House Democrats are opening the public phase of their impeachment inquiry of Donald Trump next week with some of their central witnesses to detail the president’s pressure on Ukraine to investigate a political rival.

The public hearings will begin Nov. 13 with William Taylor, the current top U.S. diplomat in Ukraine, who described the conditions that Trump and his associates set for Ukraine’s new president to receive military aid and a coveted White House meeting.

The Intelligence Committee, tasked with leading the public hearings, will call the State Department’s George Kent on the same day. Former U.S. ambassador to Ukraine Marie Yovanovitch will testify Nov. 15.

Hearing testimony directly from career public servants ups the political risk for the Trump as he seeks to de-legitimize the impeachment process while preserving his re-election prospects in 2020. But there is also risk for Democrats who are trying to build public support for impeachment and protect moderate members who will be campaigning in Trump-friendly districts next year.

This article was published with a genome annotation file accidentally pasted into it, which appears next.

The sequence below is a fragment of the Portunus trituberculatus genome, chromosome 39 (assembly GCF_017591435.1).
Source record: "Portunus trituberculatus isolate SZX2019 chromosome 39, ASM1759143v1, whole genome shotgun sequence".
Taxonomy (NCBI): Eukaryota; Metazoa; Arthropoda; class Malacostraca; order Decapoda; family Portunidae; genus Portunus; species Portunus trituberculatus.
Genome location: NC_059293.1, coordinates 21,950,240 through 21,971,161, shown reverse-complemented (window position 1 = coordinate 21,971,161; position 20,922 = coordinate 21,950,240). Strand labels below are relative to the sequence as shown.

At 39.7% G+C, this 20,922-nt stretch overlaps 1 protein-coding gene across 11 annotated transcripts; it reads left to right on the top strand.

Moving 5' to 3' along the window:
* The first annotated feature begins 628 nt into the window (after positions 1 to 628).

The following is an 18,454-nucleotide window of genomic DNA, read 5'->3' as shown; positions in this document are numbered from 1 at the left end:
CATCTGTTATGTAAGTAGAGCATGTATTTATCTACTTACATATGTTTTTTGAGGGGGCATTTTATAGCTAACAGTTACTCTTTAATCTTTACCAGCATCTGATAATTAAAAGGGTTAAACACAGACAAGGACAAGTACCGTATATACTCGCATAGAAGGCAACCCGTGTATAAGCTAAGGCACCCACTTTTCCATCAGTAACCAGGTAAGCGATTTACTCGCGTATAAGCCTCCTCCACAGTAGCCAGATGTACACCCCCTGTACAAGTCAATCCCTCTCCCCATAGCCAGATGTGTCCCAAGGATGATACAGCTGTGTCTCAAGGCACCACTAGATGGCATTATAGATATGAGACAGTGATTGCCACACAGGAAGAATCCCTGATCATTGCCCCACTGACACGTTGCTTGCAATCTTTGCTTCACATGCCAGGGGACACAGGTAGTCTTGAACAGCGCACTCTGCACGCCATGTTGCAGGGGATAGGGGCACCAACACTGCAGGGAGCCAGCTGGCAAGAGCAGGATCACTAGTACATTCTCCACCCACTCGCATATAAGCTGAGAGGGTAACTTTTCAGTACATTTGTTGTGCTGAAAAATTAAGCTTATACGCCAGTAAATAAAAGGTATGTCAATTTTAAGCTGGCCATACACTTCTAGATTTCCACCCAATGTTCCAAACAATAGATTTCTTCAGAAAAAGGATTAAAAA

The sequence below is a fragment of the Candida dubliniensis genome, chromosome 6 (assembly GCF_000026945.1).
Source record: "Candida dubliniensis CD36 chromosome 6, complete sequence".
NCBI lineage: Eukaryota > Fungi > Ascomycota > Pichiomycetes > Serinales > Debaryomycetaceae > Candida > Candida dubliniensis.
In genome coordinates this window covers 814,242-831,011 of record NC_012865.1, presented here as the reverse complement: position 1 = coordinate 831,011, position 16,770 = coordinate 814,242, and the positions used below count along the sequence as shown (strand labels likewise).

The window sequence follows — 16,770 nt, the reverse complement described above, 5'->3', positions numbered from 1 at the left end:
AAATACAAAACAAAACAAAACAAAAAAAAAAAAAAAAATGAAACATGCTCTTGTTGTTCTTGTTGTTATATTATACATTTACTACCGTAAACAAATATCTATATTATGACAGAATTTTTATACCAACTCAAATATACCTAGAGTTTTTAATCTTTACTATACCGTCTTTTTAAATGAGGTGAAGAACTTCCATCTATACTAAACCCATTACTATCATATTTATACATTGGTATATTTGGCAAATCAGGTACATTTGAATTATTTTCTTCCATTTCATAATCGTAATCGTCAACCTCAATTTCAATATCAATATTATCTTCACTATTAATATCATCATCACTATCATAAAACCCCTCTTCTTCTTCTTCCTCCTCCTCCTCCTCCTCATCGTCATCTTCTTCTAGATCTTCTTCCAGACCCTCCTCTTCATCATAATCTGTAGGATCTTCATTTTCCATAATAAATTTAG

House Intelligence Chairman Adam Schiff told reporters the panel plans to release the transcript of Taylor’s private Oct. 22 testimony on Wednesday.

That deposition was described as a “smoking gun” by Democrats on the committees, since it included details about the pressure put on Ukraine through a back-channel effort led by Rudy Giuliani and other Trump administration officials.

Crucially, Taylor described a conversation in which U.S Ambassador to the European Union Gordon Sondland told Andriy Yermak, an adviser to Ukraine’s president, that military and security aid to Ukraine would be withheld until Ukranian President Volodymyr Zelenskiy committed to pursuing an investigation of Burisma, a Ukrainian energy company where Hunter Biden had previously served on the board.

Sondland on Monday revised his earlier testimony to the House committees that contradicted that account. In the revision, Sondland said his memory had been “refreshed” and that he did recall telling Yermak about the link between the aid and the investigation sought by the White House.

Both pieces of testimony undermine Trump’s main defense against the impeachment inquiry by providing the first direct testimony that a quid pro quo was communicated to Ukrainian officials.